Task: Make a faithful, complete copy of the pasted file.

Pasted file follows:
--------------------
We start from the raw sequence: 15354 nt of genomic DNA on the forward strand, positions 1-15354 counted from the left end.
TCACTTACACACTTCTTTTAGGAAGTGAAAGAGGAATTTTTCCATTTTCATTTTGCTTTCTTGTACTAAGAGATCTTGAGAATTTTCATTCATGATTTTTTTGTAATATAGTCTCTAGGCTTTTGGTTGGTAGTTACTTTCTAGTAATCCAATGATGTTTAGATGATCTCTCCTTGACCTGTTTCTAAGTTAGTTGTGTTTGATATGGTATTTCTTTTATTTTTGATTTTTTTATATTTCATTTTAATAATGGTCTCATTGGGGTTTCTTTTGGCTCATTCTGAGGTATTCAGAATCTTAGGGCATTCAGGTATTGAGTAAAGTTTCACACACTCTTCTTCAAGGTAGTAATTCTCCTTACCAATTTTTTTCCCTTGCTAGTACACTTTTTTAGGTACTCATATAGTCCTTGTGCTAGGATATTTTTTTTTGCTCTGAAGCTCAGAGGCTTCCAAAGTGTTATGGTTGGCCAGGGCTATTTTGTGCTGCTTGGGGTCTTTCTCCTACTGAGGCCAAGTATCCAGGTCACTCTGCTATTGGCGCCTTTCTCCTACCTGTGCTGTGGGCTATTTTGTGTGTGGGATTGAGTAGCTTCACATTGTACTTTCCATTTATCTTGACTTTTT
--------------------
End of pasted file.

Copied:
We start from the raw sequence: 15354 nt of genomic DNA on the forward strand, positions 1-15354 counted from the left end.
TCACTTACACACTTCTTTTAGGAAGTGAAAGAGGAATTTTTCCATTTTCATTTTGCTTTCTTGTACTAAGAGATCTTGAGAATTTTCATTCATGATTTTTTTGTAATATAGTCTCTAGGCTTTTGGTTGGTAGTTACTTTCTAGTAATCCAATGATGTTTAGATGATCTCTCCTTGACCTGTTTCTAAGTTAGTTGTGTTTGATATGGTATTTCTTTTATTTTTGATTTTTTTATATTTCATTTTAATAATGGTCTCATTGGGGTTTCTTTTGGCTCATTCTGAGGTATTCAGAATCTTAGGGCATTCAGGTATTGAGTAAAGTTTCACACACTCTTCTTCAAGGTAGTAATTCTCCTTACCAATTTTTTTCCCTTGCTAGTACACTTTTTTAGGTACTCATATAGTCCTTGTGCTAGGATATTTTTTTTTGCTCTGAAGCTCAGAGGCTTCCAAAGTGTTATGGTTGGCCAGGGCTATTTTGTGCTGCTTGGGGTCTTTCTCCTACTGAGGCCAAGTATCCAGGTCACTCTGCTATTGGCGCCTTTCTCCTACCTGTGCTGTGGGCTATTTTGTGTGTGGGATTGAGTAGCTTCACATTGTACTTTCCATTTATCTTGACTTTTT